Then God said to Abraham, “As for Sarai your wife, you shall not call her name Sarai, but Sarah shall be her name. And I will bless her and also give you a son by her; then I will bless her, and she shall be a mother of nations; kings of peoples shall be from her.”
Then Abraham fell on his face and laughed, and said in his heart, “Shall a child be born to a man who is one hundred years old? And shall Sarah, who is ninety years old, bear a child?” And Abraham said to God, “Oh, that Ishmael might live before You!”
Then God said: “No, Sarah your wife shall bear you a son, and you shall call his name Isaac; I will establish My covenant with him for an everlasting covenant, and with his descendants after him. And as for Ishmael, I have heard you. Behold, I have blessed him, and will make him fruitful, and will multiply him exceedingly. He shall beget twelve princes, and I will make him a great nation. But My covenant I will establish with Isaac, whom Sarah shall bear to you at this set time next year.” Then He finished talking with him, and God went up from Abraham. (Genesis 17:15-22)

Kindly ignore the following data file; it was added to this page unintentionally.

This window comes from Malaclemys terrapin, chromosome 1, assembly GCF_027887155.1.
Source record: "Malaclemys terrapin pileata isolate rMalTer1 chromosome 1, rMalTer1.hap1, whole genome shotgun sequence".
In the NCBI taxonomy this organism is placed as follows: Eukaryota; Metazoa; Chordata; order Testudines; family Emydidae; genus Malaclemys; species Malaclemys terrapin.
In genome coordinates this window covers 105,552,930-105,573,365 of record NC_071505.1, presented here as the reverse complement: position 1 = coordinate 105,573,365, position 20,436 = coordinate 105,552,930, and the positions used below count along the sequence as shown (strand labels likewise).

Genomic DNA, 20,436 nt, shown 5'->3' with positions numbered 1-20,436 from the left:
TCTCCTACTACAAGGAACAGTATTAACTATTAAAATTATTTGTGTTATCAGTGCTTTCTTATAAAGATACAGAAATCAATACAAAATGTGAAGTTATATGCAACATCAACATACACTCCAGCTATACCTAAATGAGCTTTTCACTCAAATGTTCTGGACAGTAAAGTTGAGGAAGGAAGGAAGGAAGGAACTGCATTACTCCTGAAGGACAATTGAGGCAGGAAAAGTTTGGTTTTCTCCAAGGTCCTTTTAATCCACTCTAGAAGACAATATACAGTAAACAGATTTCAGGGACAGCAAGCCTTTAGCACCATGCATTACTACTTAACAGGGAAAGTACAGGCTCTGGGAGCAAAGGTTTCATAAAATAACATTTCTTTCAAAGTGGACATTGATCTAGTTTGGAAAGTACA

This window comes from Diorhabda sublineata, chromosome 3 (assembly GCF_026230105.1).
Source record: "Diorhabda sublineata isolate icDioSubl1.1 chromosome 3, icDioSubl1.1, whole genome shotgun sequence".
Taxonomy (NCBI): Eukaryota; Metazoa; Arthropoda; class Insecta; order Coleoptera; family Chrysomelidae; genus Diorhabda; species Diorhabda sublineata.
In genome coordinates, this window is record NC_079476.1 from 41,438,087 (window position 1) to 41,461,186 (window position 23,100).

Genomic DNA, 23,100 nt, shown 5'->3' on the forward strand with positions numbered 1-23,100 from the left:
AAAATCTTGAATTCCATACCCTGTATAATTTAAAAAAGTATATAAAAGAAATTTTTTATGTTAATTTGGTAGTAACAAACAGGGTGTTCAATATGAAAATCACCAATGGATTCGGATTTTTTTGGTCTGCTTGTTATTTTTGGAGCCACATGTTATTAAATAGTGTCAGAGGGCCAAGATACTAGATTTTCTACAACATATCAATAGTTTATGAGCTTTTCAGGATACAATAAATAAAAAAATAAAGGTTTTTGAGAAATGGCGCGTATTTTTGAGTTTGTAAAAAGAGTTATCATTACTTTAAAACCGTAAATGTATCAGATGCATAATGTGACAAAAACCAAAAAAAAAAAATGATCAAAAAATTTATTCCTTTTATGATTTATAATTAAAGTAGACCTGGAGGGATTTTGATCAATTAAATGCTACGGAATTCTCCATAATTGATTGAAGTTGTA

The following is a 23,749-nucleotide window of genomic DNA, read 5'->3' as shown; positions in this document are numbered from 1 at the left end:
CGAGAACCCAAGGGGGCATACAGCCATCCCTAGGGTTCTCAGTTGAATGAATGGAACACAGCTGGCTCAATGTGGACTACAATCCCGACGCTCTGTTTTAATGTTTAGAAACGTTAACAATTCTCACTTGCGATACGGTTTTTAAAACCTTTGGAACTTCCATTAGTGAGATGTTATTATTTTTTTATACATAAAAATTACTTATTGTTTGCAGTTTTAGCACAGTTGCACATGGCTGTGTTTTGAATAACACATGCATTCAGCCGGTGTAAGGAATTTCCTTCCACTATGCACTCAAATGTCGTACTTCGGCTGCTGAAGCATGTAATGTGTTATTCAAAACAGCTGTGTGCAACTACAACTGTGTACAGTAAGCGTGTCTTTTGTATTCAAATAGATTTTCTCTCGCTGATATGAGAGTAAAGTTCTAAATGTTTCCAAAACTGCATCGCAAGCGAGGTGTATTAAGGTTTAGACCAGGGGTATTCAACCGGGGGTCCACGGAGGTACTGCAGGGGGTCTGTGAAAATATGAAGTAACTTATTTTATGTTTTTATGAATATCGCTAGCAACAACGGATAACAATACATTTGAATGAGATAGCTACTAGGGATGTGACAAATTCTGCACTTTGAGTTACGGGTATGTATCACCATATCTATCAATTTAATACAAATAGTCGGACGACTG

Sarah did not believe it when she overheard God tell her husband that within a year she’d be pregnant; so much did she disbelieve, that she laughed out loud. But she was not alone in her laughter. Abraham laughed as well. And they had good reason to laugh. They were both past the time when people could have children. What God suggested to them was simply not a possibility.
Their disbelieving laughter would be transformed, in less than a year, to the laughter of joy. They called their son “Laughter,” the meaning of the name “Isaac,” because we commonly laugh at the unexpected and the incongruous, and what could be more unexpected and incongruous than a ninety year old woman giving birth to a healthy baby boy?
God promised that the contract that God had made with Abraham would be extended to Isaac, not to Ishmael or anyone else. The line of promise was being narrowed. Ultimately it would focus on the Jewish people exclusively, who would have a special relationship with God and from whom the Messiah was destined to come.
God acted despite their reasonable doubts, despite their lack of faith. In fact, he did not even wait for Abraham to believe his words. He just told Abraham how it would be.